Frank H. Wu, Chancellor and Dean of UC Hastings College of the Law, wrote an article for the Huffington Post on February 13, 2013 looking back at his time practicing law from his current perspective as a client. Mr. Wu offers a handful of realizations of a lawyer turned client, which LPR hopes all attorneys will take to heart:
- Most of what matters to me as a client was not apparent to me as a lawyer.
- I am looking for an efficient resolution of matters.
- If there are uncertainties, I’d like a good prediction with the relevant factors laid out so I can attempt to make the situation better rather than worse.
- I value reliability and clarity.
- I care intensely about cost — both the direct costs and the transaction costs as in the legal fees.
- The lawyers for me ought to have a good sense of our strategic goals in order to offer value.
- Beyond what is [ethically] required, I want to be able to trust that the lawyer is not only competent but also loyal.
Mr. Wu concludes that “[t]he leading lesson we should impress upon [law] students is that the legal profession is a service profession.” He confesses that he doesn’t recall being so informed when he was in law school.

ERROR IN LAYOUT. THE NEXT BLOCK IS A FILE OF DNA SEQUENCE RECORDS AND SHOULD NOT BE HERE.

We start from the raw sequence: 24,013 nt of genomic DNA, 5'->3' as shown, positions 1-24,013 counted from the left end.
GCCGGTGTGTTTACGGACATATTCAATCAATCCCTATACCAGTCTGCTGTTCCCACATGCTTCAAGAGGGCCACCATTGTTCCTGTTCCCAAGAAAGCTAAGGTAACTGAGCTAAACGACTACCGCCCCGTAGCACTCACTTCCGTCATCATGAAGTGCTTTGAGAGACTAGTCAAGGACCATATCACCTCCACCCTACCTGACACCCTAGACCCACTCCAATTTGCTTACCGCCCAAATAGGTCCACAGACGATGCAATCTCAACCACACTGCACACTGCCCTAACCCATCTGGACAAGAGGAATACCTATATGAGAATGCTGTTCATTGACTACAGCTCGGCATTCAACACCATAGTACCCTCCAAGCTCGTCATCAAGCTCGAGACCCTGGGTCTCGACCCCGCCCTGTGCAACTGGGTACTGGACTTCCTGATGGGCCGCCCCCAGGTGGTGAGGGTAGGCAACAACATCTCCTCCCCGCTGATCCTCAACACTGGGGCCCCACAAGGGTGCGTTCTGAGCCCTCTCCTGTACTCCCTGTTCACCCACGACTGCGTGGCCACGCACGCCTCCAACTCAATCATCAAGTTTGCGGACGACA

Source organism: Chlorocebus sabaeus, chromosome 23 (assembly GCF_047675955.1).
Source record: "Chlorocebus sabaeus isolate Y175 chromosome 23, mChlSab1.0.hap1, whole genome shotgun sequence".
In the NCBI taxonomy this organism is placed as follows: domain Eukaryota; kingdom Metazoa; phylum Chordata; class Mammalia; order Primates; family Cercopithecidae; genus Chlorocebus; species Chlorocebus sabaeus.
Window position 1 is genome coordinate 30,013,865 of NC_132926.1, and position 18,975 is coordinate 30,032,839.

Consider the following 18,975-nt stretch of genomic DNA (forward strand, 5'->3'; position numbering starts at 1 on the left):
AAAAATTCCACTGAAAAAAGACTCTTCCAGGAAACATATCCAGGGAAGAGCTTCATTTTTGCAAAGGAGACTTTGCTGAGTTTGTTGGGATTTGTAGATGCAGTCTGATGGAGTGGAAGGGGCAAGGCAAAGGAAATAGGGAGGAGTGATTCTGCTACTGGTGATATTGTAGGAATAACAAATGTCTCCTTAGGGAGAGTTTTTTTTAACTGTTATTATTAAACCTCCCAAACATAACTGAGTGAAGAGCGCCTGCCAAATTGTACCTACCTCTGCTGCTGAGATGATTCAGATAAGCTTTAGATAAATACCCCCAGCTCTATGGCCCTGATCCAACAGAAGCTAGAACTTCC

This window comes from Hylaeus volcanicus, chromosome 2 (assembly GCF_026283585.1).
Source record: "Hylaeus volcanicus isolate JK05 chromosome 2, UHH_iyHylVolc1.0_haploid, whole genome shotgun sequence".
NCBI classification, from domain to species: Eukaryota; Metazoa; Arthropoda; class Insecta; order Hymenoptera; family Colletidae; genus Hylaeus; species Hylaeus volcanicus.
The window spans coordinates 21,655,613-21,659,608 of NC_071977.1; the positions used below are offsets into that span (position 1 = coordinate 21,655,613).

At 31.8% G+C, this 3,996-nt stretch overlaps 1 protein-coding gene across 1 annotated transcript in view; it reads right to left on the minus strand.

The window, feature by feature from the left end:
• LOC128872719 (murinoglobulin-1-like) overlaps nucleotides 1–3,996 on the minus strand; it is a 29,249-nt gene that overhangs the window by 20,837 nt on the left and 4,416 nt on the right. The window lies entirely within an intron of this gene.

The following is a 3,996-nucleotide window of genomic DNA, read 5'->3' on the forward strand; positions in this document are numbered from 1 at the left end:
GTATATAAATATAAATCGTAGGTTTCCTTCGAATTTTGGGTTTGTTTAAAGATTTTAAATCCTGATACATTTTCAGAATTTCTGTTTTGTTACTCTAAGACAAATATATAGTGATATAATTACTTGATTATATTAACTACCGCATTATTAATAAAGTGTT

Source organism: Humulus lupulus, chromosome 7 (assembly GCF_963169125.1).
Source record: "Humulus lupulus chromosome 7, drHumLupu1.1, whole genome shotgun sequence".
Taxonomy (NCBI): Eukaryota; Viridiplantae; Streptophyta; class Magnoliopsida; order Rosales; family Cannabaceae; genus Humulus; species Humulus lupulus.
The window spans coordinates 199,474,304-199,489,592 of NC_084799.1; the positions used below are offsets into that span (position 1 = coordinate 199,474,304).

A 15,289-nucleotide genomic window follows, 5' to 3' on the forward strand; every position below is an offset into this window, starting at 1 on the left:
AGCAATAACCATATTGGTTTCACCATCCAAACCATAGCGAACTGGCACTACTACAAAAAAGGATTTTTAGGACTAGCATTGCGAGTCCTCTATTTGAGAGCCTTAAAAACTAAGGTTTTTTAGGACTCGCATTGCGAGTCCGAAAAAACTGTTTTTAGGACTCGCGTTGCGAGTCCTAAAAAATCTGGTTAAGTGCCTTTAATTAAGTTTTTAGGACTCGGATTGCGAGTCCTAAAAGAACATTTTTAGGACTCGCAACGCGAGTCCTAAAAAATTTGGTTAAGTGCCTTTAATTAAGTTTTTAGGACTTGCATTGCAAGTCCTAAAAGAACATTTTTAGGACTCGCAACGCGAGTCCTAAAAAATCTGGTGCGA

This conclusion is so central to the attorney/client relationship that it bears repeating:
THE LEGAL PROFESSION IS A SERVICE PROFESSION
LPR’s Tip #2 to attorneys is to remember that you are a service provider. Each attorney should always think like a client in all work for, and interactions with, clients and treat them accordingly.
Thinking like a client is a necessary step to better attorney/client relationships. And, better attorney/client relationships is an integral part of legal practice reform.
You’ve got options. The Center for Legal Practice Reform can help you navigate the attorney/client relationship and level the playing field. Call LPR today for a free consultation – (301) 351-7970.